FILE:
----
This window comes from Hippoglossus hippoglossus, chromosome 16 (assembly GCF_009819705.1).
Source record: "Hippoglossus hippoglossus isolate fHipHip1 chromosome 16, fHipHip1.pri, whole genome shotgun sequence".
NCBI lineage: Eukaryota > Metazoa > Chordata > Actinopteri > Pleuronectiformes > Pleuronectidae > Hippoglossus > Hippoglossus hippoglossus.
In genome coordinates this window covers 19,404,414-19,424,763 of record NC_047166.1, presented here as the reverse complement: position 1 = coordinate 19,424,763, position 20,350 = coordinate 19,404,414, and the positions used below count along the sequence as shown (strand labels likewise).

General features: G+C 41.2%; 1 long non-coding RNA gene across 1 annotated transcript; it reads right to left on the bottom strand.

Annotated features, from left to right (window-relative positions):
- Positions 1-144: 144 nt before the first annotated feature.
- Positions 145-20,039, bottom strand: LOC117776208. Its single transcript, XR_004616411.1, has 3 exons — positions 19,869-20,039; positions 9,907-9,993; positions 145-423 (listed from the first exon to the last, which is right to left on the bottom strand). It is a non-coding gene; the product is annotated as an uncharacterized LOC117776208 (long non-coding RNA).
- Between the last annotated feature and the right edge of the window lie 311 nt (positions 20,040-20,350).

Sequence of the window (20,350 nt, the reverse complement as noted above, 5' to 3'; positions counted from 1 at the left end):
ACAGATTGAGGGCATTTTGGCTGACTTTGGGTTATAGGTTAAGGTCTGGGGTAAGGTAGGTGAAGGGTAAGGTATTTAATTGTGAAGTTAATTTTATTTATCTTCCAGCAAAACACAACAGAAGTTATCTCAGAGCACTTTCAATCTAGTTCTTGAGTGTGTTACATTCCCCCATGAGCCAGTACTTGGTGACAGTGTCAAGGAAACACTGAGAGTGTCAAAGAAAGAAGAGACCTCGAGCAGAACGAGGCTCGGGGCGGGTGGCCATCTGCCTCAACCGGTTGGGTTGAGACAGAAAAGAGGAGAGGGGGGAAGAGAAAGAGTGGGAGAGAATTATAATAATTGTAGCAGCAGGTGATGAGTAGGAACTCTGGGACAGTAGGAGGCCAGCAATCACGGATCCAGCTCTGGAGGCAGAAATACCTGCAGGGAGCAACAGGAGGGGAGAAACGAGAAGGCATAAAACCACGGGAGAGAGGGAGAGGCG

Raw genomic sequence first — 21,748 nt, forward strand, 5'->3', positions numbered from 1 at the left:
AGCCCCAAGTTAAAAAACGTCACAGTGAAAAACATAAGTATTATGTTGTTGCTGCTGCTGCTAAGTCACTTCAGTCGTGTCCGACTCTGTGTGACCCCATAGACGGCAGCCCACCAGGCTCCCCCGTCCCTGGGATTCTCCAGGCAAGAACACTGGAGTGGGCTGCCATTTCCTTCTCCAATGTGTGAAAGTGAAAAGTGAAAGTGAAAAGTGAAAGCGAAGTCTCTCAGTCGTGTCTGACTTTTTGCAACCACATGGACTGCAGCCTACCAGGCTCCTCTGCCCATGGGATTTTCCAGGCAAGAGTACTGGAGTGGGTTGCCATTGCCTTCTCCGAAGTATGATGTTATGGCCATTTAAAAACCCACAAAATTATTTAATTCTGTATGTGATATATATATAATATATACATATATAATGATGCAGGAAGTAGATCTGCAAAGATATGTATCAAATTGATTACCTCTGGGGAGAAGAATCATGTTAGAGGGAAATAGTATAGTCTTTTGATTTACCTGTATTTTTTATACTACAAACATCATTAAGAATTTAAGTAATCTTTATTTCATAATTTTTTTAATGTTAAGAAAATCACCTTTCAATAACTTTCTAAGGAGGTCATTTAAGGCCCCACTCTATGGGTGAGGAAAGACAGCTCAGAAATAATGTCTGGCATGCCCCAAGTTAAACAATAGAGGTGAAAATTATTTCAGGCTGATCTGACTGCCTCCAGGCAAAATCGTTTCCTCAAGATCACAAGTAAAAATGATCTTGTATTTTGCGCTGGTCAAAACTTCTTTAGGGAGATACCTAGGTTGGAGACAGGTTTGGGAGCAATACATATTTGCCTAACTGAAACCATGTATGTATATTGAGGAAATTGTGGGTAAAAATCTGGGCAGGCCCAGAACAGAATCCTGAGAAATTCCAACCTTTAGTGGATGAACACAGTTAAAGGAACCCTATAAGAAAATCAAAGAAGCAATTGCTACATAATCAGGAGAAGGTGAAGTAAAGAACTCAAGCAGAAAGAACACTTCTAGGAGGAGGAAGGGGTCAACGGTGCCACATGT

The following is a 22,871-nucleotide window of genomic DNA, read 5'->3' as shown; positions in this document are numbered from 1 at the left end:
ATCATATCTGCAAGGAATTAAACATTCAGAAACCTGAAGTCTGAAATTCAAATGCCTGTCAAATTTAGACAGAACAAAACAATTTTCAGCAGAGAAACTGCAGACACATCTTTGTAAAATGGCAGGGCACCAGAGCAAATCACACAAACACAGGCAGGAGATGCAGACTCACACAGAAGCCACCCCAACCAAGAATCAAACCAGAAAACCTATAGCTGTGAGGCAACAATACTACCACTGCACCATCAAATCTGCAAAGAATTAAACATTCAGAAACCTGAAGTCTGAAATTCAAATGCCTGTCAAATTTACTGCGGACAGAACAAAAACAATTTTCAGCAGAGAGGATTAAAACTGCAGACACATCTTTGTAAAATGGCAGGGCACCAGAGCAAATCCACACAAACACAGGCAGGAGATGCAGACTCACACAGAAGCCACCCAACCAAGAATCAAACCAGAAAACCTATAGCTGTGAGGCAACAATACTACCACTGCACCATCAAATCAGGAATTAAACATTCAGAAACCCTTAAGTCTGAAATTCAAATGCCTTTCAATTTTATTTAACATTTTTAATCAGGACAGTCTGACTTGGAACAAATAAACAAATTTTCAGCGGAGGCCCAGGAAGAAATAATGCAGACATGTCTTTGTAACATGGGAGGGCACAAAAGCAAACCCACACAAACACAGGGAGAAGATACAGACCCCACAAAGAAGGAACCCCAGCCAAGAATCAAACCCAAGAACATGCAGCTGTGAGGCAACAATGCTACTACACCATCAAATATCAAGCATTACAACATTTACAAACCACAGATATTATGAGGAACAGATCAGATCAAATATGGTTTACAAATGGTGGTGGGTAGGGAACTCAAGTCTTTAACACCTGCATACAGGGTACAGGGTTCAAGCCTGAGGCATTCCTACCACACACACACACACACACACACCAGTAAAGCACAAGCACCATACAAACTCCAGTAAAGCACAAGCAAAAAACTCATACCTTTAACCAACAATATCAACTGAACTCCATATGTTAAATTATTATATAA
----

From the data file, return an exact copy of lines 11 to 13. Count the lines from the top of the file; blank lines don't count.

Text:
ACAGATTGAGGGCATTTTGGCTGACTTTGGGTTATAGGTTAAGGTCTGGGGTAAGGTAGGTGAAGGGTAAGGTATTTAATTGTGAAGTTAATTTTATTTATCTTCCAGCAAAACACAACAGAAGTTATCTCAGAGCACTTTCAATCTAGTTCTTGAGTGTGTTACATTCCCCCATGAGCCAGTACTTGGTGACAGTGTCAAGGAAACACTGAGAGTGTCAAAGAAAGAAGAGACCTCGAGCAGAACGAGGCTCGGGGCGGGTGGCCATCTGCCTCAACCGGTTGGGTTGAGACAGAAAAGAGGAGAGGGGGGAAGAGAAAGAGTGGGAGAGAATTATAATAATTGTAGCAGCAGGTGATGAGTAGGAACTCTGGGACAGTAGGAGGCCAGCAATCACGGATCCAGCTCTGGAGGCAGAAATACCTGCAGGGAGCAACAGGAGGGGAGAAACGAGAAGGCATAAAACCACGGGAGAGAGGGAGAGGCG

Raw genomic sequence first — 21,748 nt, forward strand, 5'->3', positions numbered from 1 at the left:
AGCCCCAAGTTAAAAAACGTCACAGTGAAAAACATAAGTATTATGTTGTTGCTGCTGCTGCTAAGTCACTTCAGTCGTGTCCGACTCTGTGTGACCCCATAGACGGCAGCCCACCAGGCTCCCCCGTCCCTGGGATTCTCCAGGCAAGAACACTGGAGTGGGCTGCCATTTCCTTCTCCAATGTGTGAAAGTGAAAAGTGAAAGTGAAAAGTGAAAGCGAAGTCTCTCAGTCGTGTCTGACTTTTTGCAACCACATGGACTGCAGCCTACCAGGCTCCTCTGCCCATGGGATTTTCCAGGCAAGAGTACTGGAGTGGGTTGCCATTGCCTTCTCCGAAGTATGATGTTATGGCCATTTAAAAACCCACAAAATTATTTAATTCTGTATGTGATATATATATAATATATACATATATAATGATGCAGGAAGTAGATCTGCAAAGATATGTATCAAATTGATTACCTCTGGGGAGAAGAATCATGTTAGAGGGAAATAGTATAGTCTTTTGATTTACCTGTATTTTTTATACTACAAACATCATTAAGAATTTAAGTAATCTTTATTTCATAATTTTTTTAATGTTAAGAAAATCACCTTTCAATAACTTTCTAAGGAGGTCATTTAAGGCCCCACTCTATGGGTGAGGAAAGACAGCTCAGAAATAATGTCTGGCATGCCCCAAGTTAAACAATAGAGGTGAAAATTATTTCAGGCTGATCTGACTGCCTCCAGGCAAAATCGTTTCCTCAAGATCACAAGTAAAAATGATCTTGTATTTTGCGCTGGTCAAAACTTCTTTAGGGAGATACCTAGGTTGGAGACAGGTTTGGGAGCAATACATATTTGCCTAACTGAAACCATGTATGTATATTGAGGAAATTGTGGGTAAAAATCTGGGCAGGCCCAGAACAGAATCCTGAGAAATTCCAACCTTTAGTGGATGAACACAGTTAAAGGAACCCTATAAGAAAATCAAAGAAGCAATTGCTACATAATCAGGAGAAGGTGAAGTAAAGAACTCAAGCAGAAAGAACACTTCTAGGAGGAGGAAGGGGTCAACGGTGCCACATGT